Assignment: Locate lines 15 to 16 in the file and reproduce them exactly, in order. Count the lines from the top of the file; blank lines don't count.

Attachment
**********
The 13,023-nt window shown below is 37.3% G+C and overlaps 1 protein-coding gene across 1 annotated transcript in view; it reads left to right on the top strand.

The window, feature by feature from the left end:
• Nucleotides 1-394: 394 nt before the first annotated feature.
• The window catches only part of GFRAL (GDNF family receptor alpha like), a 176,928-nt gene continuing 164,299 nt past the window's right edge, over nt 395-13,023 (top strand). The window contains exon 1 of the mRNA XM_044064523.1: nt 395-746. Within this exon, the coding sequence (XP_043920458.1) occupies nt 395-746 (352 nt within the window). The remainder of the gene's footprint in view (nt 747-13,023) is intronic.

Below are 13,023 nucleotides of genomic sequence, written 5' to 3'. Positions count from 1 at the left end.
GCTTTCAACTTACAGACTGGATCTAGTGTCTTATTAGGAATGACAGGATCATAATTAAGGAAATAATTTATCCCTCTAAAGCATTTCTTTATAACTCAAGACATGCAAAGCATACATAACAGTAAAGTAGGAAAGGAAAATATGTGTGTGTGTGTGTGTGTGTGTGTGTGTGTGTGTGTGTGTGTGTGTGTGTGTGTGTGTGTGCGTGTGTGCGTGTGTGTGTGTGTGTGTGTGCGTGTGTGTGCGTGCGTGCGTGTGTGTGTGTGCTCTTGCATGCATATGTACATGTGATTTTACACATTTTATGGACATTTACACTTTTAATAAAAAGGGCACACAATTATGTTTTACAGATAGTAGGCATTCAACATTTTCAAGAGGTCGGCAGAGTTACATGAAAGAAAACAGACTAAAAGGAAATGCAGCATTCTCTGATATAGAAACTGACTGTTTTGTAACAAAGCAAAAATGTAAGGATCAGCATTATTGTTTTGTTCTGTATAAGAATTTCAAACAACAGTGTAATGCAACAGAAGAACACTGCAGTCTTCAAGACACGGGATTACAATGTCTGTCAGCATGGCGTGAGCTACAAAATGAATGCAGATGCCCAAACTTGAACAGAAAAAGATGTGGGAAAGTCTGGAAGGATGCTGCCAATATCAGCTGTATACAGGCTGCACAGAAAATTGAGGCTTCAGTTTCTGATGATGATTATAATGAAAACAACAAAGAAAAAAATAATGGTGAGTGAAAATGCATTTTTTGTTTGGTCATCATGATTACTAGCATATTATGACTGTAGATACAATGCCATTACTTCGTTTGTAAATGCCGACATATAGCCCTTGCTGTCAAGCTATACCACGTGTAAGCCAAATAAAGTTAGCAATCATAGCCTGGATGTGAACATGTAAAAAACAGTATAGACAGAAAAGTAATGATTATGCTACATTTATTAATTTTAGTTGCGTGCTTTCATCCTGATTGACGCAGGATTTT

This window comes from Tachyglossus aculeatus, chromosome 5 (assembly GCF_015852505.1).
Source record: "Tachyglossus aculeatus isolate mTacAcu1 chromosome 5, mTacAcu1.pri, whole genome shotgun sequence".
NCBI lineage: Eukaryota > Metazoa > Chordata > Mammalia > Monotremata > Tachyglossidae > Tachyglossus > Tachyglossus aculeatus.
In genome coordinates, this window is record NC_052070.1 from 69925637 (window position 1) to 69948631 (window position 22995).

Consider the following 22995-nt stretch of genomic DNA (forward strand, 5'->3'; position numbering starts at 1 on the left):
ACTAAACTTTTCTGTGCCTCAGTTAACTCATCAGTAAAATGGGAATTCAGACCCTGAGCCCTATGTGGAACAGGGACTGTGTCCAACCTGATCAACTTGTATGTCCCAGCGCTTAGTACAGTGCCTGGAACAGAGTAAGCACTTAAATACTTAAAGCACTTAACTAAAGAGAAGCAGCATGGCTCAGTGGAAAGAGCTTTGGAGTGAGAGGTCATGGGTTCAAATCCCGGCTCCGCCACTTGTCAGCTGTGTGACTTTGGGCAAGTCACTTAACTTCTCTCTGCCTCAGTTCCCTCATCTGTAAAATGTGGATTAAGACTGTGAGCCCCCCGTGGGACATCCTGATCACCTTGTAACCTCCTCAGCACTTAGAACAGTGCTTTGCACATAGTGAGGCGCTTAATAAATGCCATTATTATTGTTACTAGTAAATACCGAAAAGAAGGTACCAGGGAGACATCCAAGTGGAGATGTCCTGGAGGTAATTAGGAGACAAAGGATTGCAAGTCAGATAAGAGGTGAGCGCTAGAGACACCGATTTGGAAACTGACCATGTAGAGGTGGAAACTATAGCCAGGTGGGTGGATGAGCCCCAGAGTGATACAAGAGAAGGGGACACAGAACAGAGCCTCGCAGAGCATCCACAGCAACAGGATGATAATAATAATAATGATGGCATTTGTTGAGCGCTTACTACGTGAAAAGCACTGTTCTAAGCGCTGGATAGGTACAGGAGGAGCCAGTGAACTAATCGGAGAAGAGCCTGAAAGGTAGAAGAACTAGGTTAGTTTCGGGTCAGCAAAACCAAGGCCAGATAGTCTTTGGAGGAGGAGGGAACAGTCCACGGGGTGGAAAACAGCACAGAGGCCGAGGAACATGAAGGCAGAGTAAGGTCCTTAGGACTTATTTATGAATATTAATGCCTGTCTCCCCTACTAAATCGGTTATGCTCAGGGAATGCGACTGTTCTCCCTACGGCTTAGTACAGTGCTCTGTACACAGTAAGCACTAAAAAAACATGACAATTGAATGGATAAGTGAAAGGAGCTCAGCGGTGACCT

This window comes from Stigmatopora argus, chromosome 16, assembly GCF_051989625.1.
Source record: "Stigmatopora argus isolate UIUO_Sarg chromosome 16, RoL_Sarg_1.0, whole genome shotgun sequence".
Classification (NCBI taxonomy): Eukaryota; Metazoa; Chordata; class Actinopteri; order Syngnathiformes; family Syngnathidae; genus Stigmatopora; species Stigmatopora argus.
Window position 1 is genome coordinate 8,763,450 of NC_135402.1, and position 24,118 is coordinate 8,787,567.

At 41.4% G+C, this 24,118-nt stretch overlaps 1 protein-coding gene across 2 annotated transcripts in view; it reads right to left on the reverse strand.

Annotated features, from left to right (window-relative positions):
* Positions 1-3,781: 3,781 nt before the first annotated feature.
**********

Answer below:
Classification (NCBI taxonomy): Eukaryota; Metazoa; Chordata; class Actinopteri; order Syngnathiformes; family Syngnathidae; genus Stigmatopora; species Stigmatopora argus.
Window position 1 is genome coordinate 8,763,450 of NC_135402.1, and position 24,118 is coordinate 8,787,567.